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Mats: Think of it as bug dope for your truck

Most of the efforts on improving fuel efficiency have so far focused on the moving vehicle. Cat Electronics says it's now time to look under the hood for the next generation of fuel economy improvemen...

Most of the efforts on improving fuel efficiency have so far focused on the moving vehicle. Cat Electronics says it’s now time to look under the hood for the next generation of fuel economy improvements and it believes the technology it’s currently testing can deliver up to 18 per cent annual fuel savings.

The technology, called MorElectric, delivers fuel savings by converting the air conditioner, air compressor, water pump, and other engine belt or gear driven accessories to be powered electrically eliminating the parasitic loss generally discussed in the same breath as any emissions reduction initiatives. The MorElectric technology, which Cat Electronics hopes to have ready by late 2004, will provide heating, cooling and accessory power, including battery charging, without idling the engine. Trucks equipped with the technology will be able to use “shore” power to reduce idling at truck stops, loading docks or fleet terminals where electrical power is available.

“In the highly competitive and low margin trucking industry, even a two per cent fuel savings has a respectable impact on profitability,” says David Orr, the Caterpillar technical manager for the MorElectric technology.

Driving truck accessories through electric power rather than belts and gears should also reduce maintenance costs associated with belt and gear wear as well as wear on the accessories themselves, which must often run at speeds much higher than required. There are also advantages to be realized from parts reduction. The electronically driven HVAC system on its own eliminates 65 parts, says Mark Pflederer, managing director, Cat Electronics. Finally, making accessories electrically driven removes the need to have them positioned near the engine; they can be mounted in more easily accessible and less punishing positions. The company believes doing so can reduce the heat load on radiators by up to 23 per cent.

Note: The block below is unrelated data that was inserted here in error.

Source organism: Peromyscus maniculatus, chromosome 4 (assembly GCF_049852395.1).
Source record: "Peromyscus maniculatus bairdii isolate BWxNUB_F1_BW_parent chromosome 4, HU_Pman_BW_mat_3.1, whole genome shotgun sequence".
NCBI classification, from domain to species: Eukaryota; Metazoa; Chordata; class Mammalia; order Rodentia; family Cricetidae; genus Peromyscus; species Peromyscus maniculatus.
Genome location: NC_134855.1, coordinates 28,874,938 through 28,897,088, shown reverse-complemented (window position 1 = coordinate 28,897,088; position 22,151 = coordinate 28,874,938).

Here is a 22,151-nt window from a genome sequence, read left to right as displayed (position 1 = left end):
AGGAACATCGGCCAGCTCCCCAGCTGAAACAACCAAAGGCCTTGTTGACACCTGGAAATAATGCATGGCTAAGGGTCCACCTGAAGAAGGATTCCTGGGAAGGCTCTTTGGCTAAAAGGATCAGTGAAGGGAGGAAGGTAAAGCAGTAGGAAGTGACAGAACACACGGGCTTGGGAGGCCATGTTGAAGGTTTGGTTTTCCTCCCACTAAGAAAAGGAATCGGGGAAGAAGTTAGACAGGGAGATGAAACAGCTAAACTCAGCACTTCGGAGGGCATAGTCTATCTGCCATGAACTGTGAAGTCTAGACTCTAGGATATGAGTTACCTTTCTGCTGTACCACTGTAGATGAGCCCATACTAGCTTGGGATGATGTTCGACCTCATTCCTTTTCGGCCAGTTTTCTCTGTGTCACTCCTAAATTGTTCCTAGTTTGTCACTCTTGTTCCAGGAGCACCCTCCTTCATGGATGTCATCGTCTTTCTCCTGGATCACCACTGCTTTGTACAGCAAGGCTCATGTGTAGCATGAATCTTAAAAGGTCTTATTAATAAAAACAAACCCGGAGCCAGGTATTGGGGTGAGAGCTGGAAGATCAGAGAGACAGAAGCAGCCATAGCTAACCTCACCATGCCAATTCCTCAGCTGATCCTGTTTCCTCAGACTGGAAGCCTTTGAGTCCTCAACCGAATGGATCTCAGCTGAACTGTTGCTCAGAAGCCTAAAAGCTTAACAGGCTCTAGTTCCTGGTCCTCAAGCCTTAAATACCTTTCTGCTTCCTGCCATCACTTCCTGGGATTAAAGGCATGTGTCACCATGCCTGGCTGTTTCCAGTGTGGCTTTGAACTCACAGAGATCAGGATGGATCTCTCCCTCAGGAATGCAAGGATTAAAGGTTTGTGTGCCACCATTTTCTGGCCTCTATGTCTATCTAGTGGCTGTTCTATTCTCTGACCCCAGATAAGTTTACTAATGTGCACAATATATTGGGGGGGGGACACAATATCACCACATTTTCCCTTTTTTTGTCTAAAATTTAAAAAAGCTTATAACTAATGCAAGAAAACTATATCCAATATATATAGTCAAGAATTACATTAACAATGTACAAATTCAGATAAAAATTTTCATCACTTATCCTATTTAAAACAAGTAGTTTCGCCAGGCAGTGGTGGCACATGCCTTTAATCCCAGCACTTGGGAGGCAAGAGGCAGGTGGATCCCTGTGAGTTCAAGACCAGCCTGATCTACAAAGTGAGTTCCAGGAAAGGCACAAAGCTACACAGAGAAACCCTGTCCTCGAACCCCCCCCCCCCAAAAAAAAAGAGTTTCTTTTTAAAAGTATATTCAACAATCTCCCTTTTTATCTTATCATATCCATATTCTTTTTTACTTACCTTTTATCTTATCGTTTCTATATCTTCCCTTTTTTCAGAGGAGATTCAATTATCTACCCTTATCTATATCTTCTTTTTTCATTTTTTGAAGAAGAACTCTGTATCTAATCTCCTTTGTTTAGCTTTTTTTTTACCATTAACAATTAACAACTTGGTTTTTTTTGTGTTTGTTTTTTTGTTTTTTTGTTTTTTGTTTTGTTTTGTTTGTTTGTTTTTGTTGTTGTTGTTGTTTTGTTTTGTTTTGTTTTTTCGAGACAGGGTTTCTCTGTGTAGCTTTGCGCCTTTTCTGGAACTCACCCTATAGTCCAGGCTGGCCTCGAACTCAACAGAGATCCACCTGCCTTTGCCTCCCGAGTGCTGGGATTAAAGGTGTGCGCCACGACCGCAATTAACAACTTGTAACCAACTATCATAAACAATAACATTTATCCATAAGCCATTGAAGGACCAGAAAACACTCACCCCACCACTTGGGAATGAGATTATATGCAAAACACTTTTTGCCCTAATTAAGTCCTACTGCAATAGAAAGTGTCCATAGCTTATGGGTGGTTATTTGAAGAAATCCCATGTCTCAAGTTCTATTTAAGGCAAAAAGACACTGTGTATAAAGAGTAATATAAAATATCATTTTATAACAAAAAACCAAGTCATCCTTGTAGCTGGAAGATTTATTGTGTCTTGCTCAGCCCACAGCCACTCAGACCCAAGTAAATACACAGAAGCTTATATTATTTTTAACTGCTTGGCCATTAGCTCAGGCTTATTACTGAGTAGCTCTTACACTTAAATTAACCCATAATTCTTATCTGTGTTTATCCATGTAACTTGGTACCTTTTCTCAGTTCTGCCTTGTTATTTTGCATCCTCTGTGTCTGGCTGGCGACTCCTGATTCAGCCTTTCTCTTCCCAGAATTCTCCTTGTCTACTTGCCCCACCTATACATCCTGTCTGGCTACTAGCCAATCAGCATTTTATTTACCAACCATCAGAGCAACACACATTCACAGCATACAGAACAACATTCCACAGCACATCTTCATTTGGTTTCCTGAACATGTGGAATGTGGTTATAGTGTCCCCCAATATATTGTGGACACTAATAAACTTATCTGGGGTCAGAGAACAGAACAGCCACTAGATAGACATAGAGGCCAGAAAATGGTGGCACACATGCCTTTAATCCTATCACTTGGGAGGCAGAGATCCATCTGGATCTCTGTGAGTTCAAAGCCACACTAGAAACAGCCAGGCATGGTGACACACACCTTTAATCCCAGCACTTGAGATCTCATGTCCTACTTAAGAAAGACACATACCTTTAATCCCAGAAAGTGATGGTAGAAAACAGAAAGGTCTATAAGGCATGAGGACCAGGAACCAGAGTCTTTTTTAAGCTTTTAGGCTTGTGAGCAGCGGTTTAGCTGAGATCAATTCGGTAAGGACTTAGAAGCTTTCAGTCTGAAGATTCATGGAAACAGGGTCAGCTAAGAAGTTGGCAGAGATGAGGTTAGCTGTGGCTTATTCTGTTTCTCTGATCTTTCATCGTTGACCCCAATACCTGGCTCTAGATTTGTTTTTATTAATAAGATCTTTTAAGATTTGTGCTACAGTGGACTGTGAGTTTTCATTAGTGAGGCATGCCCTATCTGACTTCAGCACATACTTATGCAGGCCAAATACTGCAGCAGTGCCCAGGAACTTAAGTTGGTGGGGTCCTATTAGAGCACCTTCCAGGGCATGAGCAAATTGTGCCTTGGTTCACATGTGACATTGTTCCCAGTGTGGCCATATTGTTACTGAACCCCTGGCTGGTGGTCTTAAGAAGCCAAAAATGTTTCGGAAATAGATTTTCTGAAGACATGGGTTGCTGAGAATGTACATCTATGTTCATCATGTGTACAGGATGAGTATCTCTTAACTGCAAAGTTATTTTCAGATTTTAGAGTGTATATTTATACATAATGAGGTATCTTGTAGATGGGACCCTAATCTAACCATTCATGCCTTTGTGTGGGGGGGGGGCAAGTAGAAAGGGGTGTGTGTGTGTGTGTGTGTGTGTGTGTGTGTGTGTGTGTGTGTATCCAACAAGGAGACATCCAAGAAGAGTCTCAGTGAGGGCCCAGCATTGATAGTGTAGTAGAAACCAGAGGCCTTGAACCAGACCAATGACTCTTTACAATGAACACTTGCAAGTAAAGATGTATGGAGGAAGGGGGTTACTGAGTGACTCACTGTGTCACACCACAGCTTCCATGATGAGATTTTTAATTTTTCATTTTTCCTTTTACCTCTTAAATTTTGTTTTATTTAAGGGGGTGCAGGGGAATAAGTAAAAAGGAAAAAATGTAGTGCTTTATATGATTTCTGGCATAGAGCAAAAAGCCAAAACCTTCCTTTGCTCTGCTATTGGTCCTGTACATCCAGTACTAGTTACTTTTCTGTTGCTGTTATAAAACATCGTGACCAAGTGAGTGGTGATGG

What happens in places where there isn’t ready access to electric power? Another option is an onboard auxiliary power unit, which the company says will weigh under 300 lb.

Mike Render, technical manager, says the MorElectric technology will be made available to all truck OEMs and the aim is to price it so that there is an 18-month payback at today’s fuel prices.

Cat Electronics, which was set up as a division of Cat Inc. just three years ago, has partnered with the U.S. Department of Energy, Kenworth, Engineered Machine Products, a water pump supplier, and Emerson, an electric products manufacturer, to work on the technology. The 42-month, $4.4 million research development program was initiated in May of 2000 with a mandate to develop heavy-duty truck technology that can deliver fuel savings and emissions reductions through electrically driven engine accessories.

According to research published by the respected Center for Transportation Research at Argonne National Laboratory, long-haul trucks idling overnight consume more than 838 million gallons (20 million barrels) of fuel annually in the U.S. In fact, a large part of the reason the U.S. is importing up to 55 per cent of its fuel today, compared to about 35 per cent in the early 70s, is the major increase in trucking as a mode of freight transport and trucking’s heavy fuel use.

Truck News

Truck News

Truck News is Canada's leading trucking newspaper - news and information for trucking companies, owner/operators, truck drivers and logistics professionals working in the Canadian trucking industry.
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